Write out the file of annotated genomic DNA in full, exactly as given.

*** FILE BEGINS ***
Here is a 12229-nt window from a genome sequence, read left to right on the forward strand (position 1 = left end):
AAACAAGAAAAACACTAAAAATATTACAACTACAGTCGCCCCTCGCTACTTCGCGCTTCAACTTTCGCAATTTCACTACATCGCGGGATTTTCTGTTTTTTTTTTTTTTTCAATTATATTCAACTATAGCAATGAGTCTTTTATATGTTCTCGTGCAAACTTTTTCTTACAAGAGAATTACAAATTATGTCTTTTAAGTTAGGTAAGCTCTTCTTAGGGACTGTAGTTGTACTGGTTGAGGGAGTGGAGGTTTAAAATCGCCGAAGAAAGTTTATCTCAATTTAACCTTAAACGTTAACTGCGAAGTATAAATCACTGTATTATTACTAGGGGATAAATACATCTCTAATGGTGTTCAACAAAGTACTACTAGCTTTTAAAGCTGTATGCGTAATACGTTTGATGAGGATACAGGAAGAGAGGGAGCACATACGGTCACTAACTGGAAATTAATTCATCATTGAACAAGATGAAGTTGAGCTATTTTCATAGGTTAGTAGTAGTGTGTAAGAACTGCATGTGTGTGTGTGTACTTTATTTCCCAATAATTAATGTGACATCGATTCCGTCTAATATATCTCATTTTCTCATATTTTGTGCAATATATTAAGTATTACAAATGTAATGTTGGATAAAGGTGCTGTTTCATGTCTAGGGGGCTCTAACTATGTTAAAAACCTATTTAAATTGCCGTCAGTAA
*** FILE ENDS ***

Here is a 12229-nt window from a genome sequence, read left to right on the forward strand (position 1 = left end):
AAACAAGAAAAACACTAAAAATATTACAACTACAGTCGCCCCTCGCTACTTCGCGCTTCAACTTTCGCAATTTCACTACATCGCGGGATTTTCTGTTTTTTTTTTTTTTTCAATTATATTCAACTATAGCAATGAGTCTTTTATATGTTCTCGTGCAAACTTTTTCTTACAAGAGAATTACAAATTATGTCTTTTAAGTTAGGTAAGCTCTTCTTAGGGACTGTAGTTGTACTGGTTGAGGGAGTGGAGGTTTAAAATCGCCGAAGAAAGTTTATCTCAATTTAACCTTAAACGTTAACTGCGAAGTATAAATCACTGTATTATTACTAGGGGATAAATACATCTCTAATGGTGTTCAACAAAGTACTACTAGCTTTTAAAGCTGTATGCGTAATACGTTTGATGAGGATACAGGAAGAGAGGGAGCACATACGGTCACTAACTGGAAATTAATTCATCATTGAACAAGATGAAGTTGAGCTATTTTCATAGGTTAGTAGTAGTGTGTAAGAACTGCATGTGTGTGTGTGTACTTTATTTCCCAATAATTAATGTGACATCGATTCCGTCTAATATATCTCATTTTCTCATATTTTGTGCAATATATTAAGTATTACAAATGTAATGTTGGATAAAGGTGCTGTTTCATGTCTAGGGGGCTCTAACTATGTTAAAAACCTATTTAAATTGCCGTCAGTAA